Hamilton Herald Masthead


Front Page - Friday, May 20, 2022

GCR advocates in Washington for property ownership

Travis Close points to his name plaque on the RPAC Hall of Fame wall located on the roof of the National Association of Realtors’ building in Washington. Close and Chattanooga Realtor Geoff Ramsey were inducted into the Realtor Political Action Committee Hall of Fame at the May Realtors Legislative Meetings & Trade Expo. The Hall of Fame recognizes members who have invested at least $25,000 in RPAC. - Photograph provided

Greater Chattanooga Realtors this month joined more than 9,000 Realtors from across the nation in Washington. Our purpose was to further our work with Congress to advance policy initiatives that strengthen the ability of Americans to buy, invest, own and sell commercial and residential real estate.

The trip was very productive for everyone involved as we finally met in person after two years of virtual sessions and saw firsthand how being together furthered our engagement in the legislative discussions and deepened the knowledge we gleaned from the classes and information sessions in which we participated.

Our advocacy as Realtors on the state and national level is alive and well. In addition, it serves as a reminder that our business and the rights of property owners must never be taken for granted.

This year’s key legislative issues centered around access to sustainable property ownership. You don’t have to be a Realtor to see that an historic 50-year record shortage of available homes severely limits access to the residential real estate market. Realtors believe even relatively modest steps taken now to increase awareness and help bridge the gap will unleash tremendous economic activity and potentially create millions of new jobs.

There was also plenty of conversations and discussions related to rising material and fuel costs, the day-to-day cost of living and inflation, continued supply chain delays and the events that continue to occur in Ukraine.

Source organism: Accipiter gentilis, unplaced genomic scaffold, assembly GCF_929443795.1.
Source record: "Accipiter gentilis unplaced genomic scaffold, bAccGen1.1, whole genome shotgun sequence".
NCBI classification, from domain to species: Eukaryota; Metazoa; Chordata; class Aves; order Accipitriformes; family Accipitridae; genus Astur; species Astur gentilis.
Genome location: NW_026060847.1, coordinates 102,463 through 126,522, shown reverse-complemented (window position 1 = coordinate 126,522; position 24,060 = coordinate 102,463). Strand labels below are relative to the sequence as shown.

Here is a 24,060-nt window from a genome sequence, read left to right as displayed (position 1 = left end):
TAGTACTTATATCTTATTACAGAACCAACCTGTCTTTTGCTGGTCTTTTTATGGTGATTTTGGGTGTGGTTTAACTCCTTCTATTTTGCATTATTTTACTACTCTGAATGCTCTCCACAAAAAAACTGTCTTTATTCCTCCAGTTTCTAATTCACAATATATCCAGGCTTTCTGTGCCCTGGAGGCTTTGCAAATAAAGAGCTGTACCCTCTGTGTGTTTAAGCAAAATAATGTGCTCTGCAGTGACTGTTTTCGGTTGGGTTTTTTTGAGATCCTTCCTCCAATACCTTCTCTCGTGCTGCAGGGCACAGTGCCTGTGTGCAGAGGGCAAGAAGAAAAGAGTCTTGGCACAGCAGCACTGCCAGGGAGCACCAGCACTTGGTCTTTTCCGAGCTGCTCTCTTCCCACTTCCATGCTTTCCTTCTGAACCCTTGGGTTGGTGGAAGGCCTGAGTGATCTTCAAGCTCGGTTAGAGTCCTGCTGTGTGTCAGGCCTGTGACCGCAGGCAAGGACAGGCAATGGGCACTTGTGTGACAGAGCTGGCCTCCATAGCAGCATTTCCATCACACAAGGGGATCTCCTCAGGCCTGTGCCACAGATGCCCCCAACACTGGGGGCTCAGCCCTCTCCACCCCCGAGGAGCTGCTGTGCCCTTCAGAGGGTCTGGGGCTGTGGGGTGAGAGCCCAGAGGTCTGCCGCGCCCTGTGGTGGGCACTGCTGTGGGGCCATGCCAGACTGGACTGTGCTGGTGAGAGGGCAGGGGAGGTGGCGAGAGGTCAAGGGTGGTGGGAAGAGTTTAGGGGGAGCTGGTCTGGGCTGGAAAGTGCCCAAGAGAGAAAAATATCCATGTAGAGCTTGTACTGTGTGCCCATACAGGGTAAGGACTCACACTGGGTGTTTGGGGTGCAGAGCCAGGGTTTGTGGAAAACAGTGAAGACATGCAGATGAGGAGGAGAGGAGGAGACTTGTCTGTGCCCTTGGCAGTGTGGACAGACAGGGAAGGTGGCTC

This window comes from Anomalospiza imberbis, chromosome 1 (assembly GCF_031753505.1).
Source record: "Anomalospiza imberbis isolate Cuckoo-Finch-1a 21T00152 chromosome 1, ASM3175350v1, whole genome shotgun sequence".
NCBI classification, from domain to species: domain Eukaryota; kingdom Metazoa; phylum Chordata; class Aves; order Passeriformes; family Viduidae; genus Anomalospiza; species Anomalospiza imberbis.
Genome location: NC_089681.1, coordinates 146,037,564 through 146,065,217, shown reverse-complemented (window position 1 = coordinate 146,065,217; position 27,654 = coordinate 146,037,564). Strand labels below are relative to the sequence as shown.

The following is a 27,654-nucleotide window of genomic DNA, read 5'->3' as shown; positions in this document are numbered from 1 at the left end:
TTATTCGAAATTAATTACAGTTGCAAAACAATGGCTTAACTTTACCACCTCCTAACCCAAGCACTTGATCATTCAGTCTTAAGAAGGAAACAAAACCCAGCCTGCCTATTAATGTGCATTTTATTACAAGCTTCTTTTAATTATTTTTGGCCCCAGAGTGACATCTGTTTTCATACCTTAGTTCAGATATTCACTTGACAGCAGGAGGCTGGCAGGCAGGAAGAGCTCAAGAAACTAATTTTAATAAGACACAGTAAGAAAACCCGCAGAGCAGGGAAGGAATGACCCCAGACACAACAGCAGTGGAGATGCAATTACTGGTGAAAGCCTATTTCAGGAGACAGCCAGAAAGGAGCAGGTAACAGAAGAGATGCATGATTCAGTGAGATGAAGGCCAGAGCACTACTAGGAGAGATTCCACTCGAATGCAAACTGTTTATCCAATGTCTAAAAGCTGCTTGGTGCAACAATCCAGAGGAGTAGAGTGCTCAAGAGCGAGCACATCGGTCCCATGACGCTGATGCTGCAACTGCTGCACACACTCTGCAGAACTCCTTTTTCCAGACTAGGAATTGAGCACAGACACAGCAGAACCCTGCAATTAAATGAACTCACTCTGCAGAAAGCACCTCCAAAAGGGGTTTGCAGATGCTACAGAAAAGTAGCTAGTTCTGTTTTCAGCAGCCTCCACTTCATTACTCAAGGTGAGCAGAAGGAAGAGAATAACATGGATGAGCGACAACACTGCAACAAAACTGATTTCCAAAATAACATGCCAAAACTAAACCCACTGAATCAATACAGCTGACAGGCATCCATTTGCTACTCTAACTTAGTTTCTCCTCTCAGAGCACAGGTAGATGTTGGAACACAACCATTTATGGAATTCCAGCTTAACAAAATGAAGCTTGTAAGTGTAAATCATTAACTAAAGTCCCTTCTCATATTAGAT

It seems these concerns are not just being experienced at our local and state level but throughout our nation as a whole.

The pandemic created shifts in the commercial real estate market, especially in the office and retail sectors. Policies that support repurposing underutilized or vacant commercial properties can revitalize communities by creating new commercial uses and housing. Thus, during our recent legislative meetings, Realtors across the country asked their elected officials to support these bills:

• The bipartisan Housing Supply and Affordability Act

• The GREATER Revitalization of Shopping Centers Act

• The bipartisan Neighborhood Homes Investment Act

• The Revitalizing Downtowns Act

Shedding light on our industry’s support of the above-referenced bills were insights shared during meetings with the NAR’s economists and researchers. These sessions revealed that the U.S. has developed an underbuilding gap of 5.5 million housing units over the last 20 years. This translates into a $4.4 trillion underinvestment in housing.

In addition, for middle income households, there’s only one affordable listing for every 125 households – a stark decrease from one listing for every 46 households in 2019.

Moreover, nationally, there are currently 165,000 homes listed for sale that middle-income families can afford to buy – a marked decline from 450,000 homes in 2019.

Finally, over the last two years, the percentage of single-family homes sold below $250,000 has plummeted from 47% of sales to 28%.

So why do we take the time to make this annual visit to the nation’s capital? NAR President Leslie Rouda Smith put it best during her opening remarks: “We don’t represent an industry, we represent a profession made up of 1.5 million individuals working every day in their communities to change lives.”

As a member of America’s largest trade association, Realtors know the importance of making our voices and the voices of homeowners heard.

Returning to Chattanooga and spending the last few days talking with clients and colleagues about what we learned and shared with fellow Realtors from across the country has been great. The best part of being away is always coming home.

Chattanooga was certainly at the forefront of many conversations at the conference, and I was honored to represent our industry and city in Washington as the current president of Greater Chattanooga Realtors.

Realtors have been essential in the conveyance of real property as a national association for 114 years. An app doesn’t advocate for equal protection under the Fair Housing Act, nor does a website fight for access to flood insurance – Realtors do.

Realtors serve residential and commercial property buyers and sellers in every ZIP code every day. That’s Who We R.

Founded in 1912, Greater Chattanooga Realtors is a regional organization with more than 2,500 members servicing Hamilton and Sequatchie counties in southeast Tennessee and Catoosa, Dade and Walker counties in northwest Georgia. The association is one of approximately 1,100 local associations and boards of Realtors nationwide that comprise the National Association of Realtors. Greater Chattanooga Realtors owns and operates a multiple listing service that’s one of approximately 600 MLSs in the country and services more than 2,700 users.